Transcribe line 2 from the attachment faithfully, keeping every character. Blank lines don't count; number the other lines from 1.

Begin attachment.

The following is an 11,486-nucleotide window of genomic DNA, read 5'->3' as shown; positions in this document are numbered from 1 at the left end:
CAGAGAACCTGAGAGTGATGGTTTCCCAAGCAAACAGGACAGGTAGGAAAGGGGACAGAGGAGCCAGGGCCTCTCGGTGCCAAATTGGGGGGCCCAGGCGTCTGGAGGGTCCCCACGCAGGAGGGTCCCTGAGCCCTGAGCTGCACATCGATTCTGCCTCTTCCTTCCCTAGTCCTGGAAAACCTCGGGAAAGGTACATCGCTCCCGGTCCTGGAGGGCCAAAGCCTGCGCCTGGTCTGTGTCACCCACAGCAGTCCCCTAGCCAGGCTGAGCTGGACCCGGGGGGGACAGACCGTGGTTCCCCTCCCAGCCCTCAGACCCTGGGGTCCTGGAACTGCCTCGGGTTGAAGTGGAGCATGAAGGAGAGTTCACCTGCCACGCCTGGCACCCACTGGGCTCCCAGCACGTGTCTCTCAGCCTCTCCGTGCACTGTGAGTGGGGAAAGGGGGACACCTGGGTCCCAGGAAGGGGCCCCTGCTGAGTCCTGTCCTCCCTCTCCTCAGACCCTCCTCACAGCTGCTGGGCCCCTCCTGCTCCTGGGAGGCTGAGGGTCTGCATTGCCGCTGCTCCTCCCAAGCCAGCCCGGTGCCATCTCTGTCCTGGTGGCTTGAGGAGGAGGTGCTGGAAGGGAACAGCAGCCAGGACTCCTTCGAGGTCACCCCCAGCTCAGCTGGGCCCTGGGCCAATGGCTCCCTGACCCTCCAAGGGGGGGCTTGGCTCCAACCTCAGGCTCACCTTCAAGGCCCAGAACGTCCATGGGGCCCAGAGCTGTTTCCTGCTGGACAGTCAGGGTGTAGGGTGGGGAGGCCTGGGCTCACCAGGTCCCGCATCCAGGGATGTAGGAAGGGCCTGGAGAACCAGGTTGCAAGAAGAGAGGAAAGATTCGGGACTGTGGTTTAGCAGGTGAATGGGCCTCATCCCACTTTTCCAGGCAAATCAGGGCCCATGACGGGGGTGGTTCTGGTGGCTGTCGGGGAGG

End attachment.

CAGAGAACCTGAGAGTGATGGTTTCCCAAGCAAACAGGACAGGTAGGAAAGGGGACAGAGGAGCCAGGGCCTCTCGGTGCCAAATTGGGGGGCCCAGGCGTCTGGAGGGTCCCCACGCAGGAGGGTCCCTGAGCCCTGAGCTGCACATCGATTCTGCCTCTTCCTTCCCTAGTCCTGGAAAACCTCGGGAAAGGTACATCGCTCCCGGTCCTGGAGGGCCAAAGCCTGCGCCTGGTCTGTGTCACCCACAGCAGTCCCCTAGCCAGGCTGAGCTGGACCCGGGGGGGACAGACCGTGGTTCCCCTCCCAGCCCTCAGACCCTGGGGTCCTGGAACTGCCTCGGGTTGAAGTGGAGCATGAAGGAGAGTTCACCTGCCACGCCTGGCACCCACTGGGCTCCCAGCACGTGTCTCTCAGCCTCTCCGTGCACTGTGAGTGGGGAAAGGGGGACACCTGGGTCCCAGGAAGGGGCCCCTGCTGAGTCCTGTCCTCCCTCTCCTCAGACCCTCCTCACAGCTGCTGGGCCCCTCCTGCTCCTGGGAGGCTGAGGGTCTGCATTGCCGCTGCTCCTCCCAAGCCAGCCCGGTGCCATCTCTGTCCTGGTGGCTTGAGGAGGAGGTGCTGGAAGGGAACAGCAGCCAGGACTCCTTCGAGGTCACCCCCAGCTCAGCTGGGCCCTGGGCCAATGGCTCCCTGACCCTCCAAGGGGGGGCTTGGCTCCAACCTCAGGCTCACCTTCAAGGCCCAGAACGTCCATGGGGCCCAGAGCTGTTTCCTGCTGGACAGTCAGGGTGTAGGGTGGGGAGGCCTGGGCTCACCAGGTCCCGCATCCAGGGATGTAGGAAGGGCCTGGAGAACCAGGTTGCAAGAAGAGAGGAAAGATTCGGGACTGTGGTTTAGCAGGTGAATGGGCCTCATCCCACTTTTCCAGGCAAATCAGGGCCCATGACGGGGGTGGTTCTGGTGGCTGTCGGGGAGG